A comparative survey of missed initial and follow-up appointments to psychiatric specialties in the United Kingdom
ABSTRACT Missed appointments are common in psychiatry. Nonattendance at the initial appointment may have different prognostic significance than nonattendance at subsequent appointments. This study examined the frequency of missed appointments among 9,511 initial outpatient appointments and 7,700 follow-up appointments across ten psychiatric subspecialties in a publicly funded mental health service in the United Kingdom.
The pooled missed appointment rate was 15.9%, higher than in previous studies on primary and secondary care attendance in the United Kingdom. Nonattendance was lowest on Fridays, in winter months, and in geriatric psychiatry and highest for substance abuse services and in community psychiatry. In most services, attendance improved after the initial appointment, but in psychosomatic medicine and geriatric psychiatry this pattern was reversed.
There was a low rate of missed appointments in geriatric psychiatry, rehabilitation psychiatry, cognitive-behavioral therapy, and psychosocial medicine. A high nonattendance rate was found among persons with drug and alcohol difficulties and to a lesser extent in general adult psychiatry. Future studies should consider initial and follow-up appointments as distinct.
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ABSTRACT: Short message service (SMS), commonly referred to as text messaging, allows instantaneous communication between mobile telephones and other systems via 160-character messages. SMS has a wide reach, and thus researchers and public health officials have considered using this platform for health-related communication. Today, as our society continues to integrate components of automation in various forms and levels of human interaction, and with the increasing ubiquity of mobile technology in health care, technology-delivered health interventions such as SMS offer a creative alternative that can be a valuable tool to assist mental health patients in their own treatment and recovery and for the mental health clinicians who are responsible for providing care and its delivery. © The Author(s) 2015.Journal of the American Psychiatric Nurses Association 02/2015; 21(1):31-33. DOI:10.1177/1078390314566883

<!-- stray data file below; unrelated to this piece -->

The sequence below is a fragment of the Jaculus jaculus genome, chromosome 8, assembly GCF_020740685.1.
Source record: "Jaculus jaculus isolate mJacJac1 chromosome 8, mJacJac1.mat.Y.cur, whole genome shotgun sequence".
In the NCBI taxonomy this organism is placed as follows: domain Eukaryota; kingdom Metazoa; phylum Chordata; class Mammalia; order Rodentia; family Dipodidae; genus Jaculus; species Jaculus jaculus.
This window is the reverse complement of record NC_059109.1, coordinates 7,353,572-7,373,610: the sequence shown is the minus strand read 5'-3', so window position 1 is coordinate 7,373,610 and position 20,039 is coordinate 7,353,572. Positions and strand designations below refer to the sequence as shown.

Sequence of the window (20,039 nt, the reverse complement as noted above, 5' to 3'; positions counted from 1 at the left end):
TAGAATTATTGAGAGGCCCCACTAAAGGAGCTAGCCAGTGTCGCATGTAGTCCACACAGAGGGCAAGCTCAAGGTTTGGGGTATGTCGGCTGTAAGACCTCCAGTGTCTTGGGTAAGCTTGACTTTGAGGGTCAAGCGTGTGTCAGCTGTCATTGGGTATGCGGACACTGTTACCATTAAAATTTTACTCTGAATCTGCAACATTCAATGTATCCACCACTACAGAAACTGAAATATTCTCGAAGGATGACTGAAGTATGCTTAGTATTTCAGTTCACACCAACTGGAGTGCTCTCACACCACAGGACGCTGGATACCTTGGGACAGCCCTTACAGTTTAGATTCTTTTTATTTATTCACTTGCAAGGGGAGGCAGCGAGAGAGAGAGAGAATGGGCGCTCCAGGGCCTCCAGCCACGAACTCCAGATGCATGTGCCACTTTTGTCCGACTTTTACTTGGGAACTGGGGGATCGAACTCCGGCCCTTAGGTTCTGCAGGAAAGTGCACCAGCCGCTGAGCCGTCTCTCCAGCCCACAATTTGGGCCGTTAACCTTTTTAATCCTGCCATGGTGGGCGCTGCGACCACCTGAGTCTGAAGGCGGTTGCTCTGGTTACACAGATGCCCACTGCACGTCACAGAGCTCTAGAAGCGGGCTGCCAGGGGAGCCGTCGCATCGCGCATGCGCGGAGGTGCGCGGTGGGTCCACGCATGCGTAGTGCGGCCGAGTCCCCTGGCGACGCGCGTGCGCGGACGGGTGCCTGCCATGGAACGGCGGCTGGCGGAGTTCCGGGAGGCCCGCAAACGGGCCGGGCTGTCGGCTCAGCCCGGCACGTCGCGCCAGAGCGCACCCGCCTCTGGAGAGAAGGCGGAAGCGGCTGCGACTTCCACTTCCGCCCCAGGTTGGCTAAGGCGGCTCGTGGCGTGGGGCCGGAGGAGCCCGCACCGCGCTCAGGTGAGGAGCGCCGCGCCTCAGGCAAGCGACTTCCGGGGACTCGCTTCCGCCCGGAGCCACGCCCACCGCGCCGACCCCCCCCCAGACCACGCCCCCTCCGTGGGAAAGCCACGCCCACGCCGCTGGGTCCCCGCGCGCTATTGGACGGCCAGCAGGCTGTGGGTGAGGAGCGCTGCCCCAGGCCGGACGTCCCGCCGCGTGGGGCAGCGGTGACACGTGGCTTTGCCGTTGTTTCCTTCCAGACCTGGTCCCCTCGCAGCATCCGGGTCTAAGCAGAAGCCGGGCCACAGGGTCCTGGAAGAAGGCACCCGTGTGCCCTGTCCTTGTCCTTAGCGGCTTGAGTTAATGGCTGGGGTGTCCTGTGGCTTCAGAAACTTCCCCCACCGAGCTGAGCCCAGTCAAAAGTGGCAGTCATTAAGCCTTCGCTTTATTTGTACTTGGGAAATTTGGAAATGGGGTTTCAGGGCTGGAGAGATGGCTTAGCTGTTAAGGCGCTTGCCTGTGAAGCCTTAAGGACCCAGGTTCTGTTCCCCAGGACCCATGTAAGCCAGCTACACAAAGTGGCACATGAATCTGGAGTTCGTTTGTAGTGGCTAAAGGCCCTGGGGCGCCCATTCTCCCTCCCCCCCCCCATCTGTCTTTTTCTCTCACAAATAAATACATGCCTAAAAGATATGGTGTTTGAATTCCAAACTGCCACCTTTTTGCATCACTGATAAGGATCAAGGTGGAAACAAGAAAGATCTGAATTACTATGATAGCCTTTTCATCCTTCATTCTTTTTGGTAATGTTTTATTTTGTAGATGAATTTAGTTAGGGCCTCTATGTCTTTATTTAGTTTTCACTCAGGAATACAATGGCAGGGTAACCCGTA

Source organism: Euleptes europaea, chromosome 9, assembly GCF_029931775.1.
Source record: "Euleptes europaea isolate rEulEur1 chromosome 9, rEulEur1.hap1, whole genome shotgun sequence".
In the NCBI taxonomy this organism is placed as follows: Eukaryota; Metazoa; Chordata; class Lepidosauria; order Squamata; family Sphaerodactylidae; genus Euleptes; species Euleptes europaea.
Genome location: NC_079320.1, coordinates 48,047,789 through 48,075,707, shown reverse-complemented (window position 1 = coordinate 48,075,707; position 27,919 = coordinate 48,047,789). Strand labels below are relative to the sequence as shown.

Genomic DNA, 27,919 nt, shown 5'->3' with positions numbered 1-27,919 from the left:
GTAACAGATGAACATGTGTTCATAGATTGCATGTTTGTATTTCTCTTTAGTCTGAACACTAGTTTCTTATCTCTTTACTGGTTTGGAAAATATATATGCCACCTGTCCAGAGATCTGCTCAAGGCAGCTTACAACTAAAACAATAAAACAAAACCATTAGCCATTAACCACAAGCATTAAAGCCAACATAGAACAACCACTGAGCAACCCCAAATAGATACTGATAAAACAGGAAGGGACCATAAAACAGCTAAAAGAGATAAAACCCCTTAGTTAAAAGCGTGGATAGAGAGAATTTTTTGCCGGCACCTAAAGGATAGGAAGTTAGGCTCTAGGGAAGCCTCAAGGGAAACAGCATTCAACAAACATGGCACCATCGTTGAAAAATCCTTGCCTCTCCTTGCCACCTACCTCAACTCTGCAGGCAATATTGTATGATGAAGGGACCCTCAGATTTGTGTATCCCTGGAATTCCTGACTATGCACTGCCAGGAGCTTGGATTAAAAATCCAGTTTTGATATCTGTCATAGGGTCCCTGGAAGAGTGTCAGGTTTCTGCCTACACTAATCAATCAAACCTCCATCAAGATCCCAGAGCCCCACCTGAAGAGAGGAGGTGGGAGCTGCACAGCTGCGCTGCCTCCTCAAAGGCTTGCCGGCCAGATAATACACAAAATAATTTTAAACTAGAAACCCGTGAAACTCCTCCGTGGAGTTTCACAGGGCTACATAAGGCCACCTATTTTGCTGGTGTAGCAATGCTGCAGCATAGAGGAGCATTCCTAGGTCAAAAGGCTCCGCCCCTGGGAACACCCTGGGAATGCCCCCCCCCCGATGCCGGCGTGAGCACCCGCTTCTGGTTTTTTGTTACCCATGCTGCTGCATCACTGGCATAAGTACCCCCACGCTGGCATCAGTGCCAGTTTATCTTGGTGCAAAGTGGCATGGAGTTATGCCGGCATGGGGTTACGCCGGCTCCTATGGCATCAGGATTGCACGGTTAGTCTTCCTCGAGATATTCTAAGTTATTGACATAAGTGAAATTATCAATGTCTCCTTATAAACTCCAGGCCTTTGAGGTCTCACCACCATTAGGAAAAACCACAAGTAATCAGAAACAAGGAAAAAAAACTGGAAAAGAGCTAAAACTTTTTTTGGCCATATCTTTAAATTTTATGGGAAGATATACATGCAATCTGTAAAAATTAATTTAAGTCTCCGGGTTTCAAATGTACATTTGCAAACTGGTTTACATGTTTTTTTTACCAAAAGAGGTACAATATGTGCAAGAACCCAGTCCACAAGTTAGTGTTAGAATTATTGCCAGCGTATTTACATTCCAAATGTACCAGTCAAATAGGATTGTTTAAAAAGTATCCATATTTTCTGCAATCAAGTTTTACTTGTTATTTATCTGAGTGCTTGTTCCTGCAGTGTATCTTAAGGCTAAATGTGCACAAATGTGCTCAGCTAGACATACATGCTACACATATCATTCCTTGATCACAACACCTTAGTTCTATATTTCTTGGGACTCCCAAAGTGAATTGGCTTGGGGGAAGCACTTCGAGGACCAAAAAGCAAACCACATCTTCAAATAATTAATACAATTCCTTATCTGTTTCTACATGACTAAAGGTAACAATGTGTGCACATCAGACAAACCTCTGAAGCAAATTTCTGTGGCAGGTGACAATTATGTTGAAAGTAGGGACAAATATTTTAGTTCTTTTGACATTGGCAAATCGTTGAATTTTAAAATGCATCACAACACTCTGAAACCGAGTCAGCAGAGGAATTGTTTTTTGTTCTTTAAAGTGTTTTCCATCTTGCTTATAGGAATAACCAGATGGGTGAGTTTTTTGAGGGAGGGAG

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ABSTRACT: A no-show occurs when a scheduled patient neither keeps nor cancels the appointment. A cancellation happens when individuals contact the clinic and cancel their scheduled appointments. Such disruptions not only cause inconvenience to hospital management, they also have a significant impact on the revenue, cost and resource utilization for almost all of the healthcare systems. In this paper, we develop a hybrid probabilistic model based on multinomial logistic regression and Bayesian inference to predict accurately the probability of no-show and cancellation in real-time. First, a multinomial logistic regression model is built based on the entire population’s general social and demographic information to provide initial estimates of no-show and cancellation probabilities. Next, the estimated probabilities from the logistic model are transformed into a bivariate Dirichlet distribution, which is used as the prior distribution of a Bayesian updating mechanism to personalize the initial estimates for each patient based on his/her attendance record. In addition, to further improve the estimates, prior to applying the Bayesian updating mechanism, each appointment in the database is weighted based on its recency, weekday of occurrence, and clinic type. The effectiveness of the proposed approach is demonstrated using healthcare data collected at a medical center. We also discuss the advantages of the proposed hybrid model and describe possible real-world applications. Keywords: Multinomial logistic regression, Dirichlet distribution, Bayesian inference, healthcare operations improvement, no-show and cancellation prediction03/2015; 5(1):14-32. DOI:10.1080/19488300.2014.993006
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ABSTRACT: This study aimed to examine the factors related to and the outcomes of schizophrenic patients with co-occurring methamphetamine use disorders (MUDs). All schizophrenic patients discharged from a psychiatric hospital between January 1, 2006, and December 31, 2006, were monitored. This study compared the important demographic and clinical variables between patients with co-occurring MUDs and those without, and postdischarge measured time to rehospitalization during a 1-year period. Seven hundred fifty-six patients were included in this study. Of these patients, 88 (11.6%) reported the use of methamphetamine. Univariate analyses indicated that male sex, low educational level, discharge against medical advice, missed first appointment after discharge, co-occurring other illicit substance use disorder, age (younger), diazepam equivalents prescribed at discharge (higher), number of previous admissions within the past 5 years (higher), and length of hospital stay (longer) were predictive of patients with co-occurring MUDs. There were also significant differences in time to rehospitalization between these two groups during the follow-up periods. Many factors can be identified in schizophrenic patients with co-occurring MUDs. Furthermore, schizophrenic patients with co-occurring MUDs were more likely to be rehospitalized. Future studies in many different mental health systems are needed before these findings can be generalized.Journal of Nervous & Mental Disease 09/2014; 202(11). DOI:10.1097/NMD.0000000000000197 · 1.81 Impact Factor